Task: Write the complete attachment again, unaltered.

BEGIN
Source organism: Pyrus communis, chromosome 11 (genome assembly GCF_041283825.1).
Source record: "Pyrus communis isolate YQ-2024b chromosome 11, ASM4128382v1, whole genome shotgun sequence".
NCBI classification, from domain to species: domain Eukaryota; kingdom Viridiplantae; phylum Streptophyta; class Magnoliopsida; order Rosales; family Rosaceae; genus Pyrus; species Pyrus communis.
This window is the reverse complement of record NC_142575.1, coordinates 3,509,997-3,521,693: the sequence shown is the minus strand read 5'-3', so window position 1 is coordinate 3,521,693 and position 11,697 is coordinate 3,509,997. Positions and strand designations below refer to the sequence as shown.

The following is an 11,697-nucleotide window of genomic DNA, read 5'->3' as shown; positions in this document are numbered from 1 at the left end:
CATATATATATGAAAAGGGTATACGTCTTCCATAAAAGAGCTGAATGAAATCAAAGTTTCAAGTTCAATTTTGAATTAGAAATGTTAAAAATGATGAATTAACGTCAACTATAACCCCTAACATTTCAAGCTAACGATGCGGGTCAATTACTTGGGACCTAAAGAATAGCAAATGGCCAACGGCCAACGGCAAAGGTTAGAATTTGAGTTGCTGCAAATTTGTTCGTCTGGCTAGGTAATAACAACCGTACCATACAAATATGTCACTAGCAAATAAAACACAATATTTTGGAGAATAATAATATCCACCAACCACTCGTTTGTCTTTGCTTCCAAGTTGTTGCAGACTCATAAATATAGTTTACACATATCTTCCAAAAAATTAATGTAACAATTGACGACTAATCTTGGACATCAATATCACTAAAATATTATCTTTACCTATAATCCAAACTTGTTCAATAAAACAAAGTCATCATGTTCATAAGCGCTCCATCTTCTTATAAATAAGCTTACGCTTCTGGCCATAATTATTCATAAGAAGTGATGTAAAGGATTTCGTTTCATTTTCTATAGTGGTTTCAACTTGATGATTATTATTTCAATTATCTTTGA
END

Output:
Source organism: Pyrus communis, chromosome 11 (genome assembly GCF_041283825.1).
Source record: "Pyrus communis isolate YQ-2024b chromosome 11, ASM4128382v1, whole genome shotgun sequence".
NCBI classification, from domain to species: domain Eukaryota; kingdom Viridiplantae; phylum Streptophyta; class Magnoliopsida; order Rosales; family Rosaceae; genus Pyrus; species Pyrus communis.
This window is the reverse complement of record NC_142575.1, coordinates 3,509,997-3,521,693: the sequence shown is the minus strand read 5'-3', so window position 1 is coordinate 3,521,693 and position 11,697 is coordinate 3,509,997. Positions and strand designations below refer to the sequence as shown.

The following is an 11,697-nucleotide window of genomic DNA, read 5'->3' as shown; positions in this document are numbered from 1 at the left end:
CATATATATATGAAAAGGGTATACGTCTTCCATAAAAGAGCTGAATGAAATCAAAGTTTCAAGTTCAATTTTGAATTAGAAATGTTAAAAATGATGAATTAACGTCAACTATAACCCCTAACATTTCAAGCTAACGATGCGGGTCAATTACTTGGGACCTAAAGAATAGCAAATGGCCAACGGCCAACGGCAAAGGTTAGAATTTGAGTTGCTGCAAATTTGTTCGTCTGGCTAGGTAATAACAACCGTACCATACAAATATGTCACTAGCAAATAAAACACAATATTTTGGAGAATAATAATATCCACCAACCACTCGTTTGTCTTTGCTTCCAAGTTGTTGCAGACTCATAAATATAGTTTACACATATCTTCCAAAAAATTAATGTAACAATTGACGACTAATCTTGGACATCAATATCACTAAAATATTATCTTTACCTATAATCCAAACTTGTTCAATAAAACAAAGTCATCATGTTCATAAGCGCTCCATCTTCTTATAAATAAGCTTACGCTTCTGGCCATAATTATTCATAAGAAGTGATGTAAAGGATTTCGTTTCATTTTCTATAGTGGTTTCAACTTGATGATTATTATTTCAATTATCTTTGA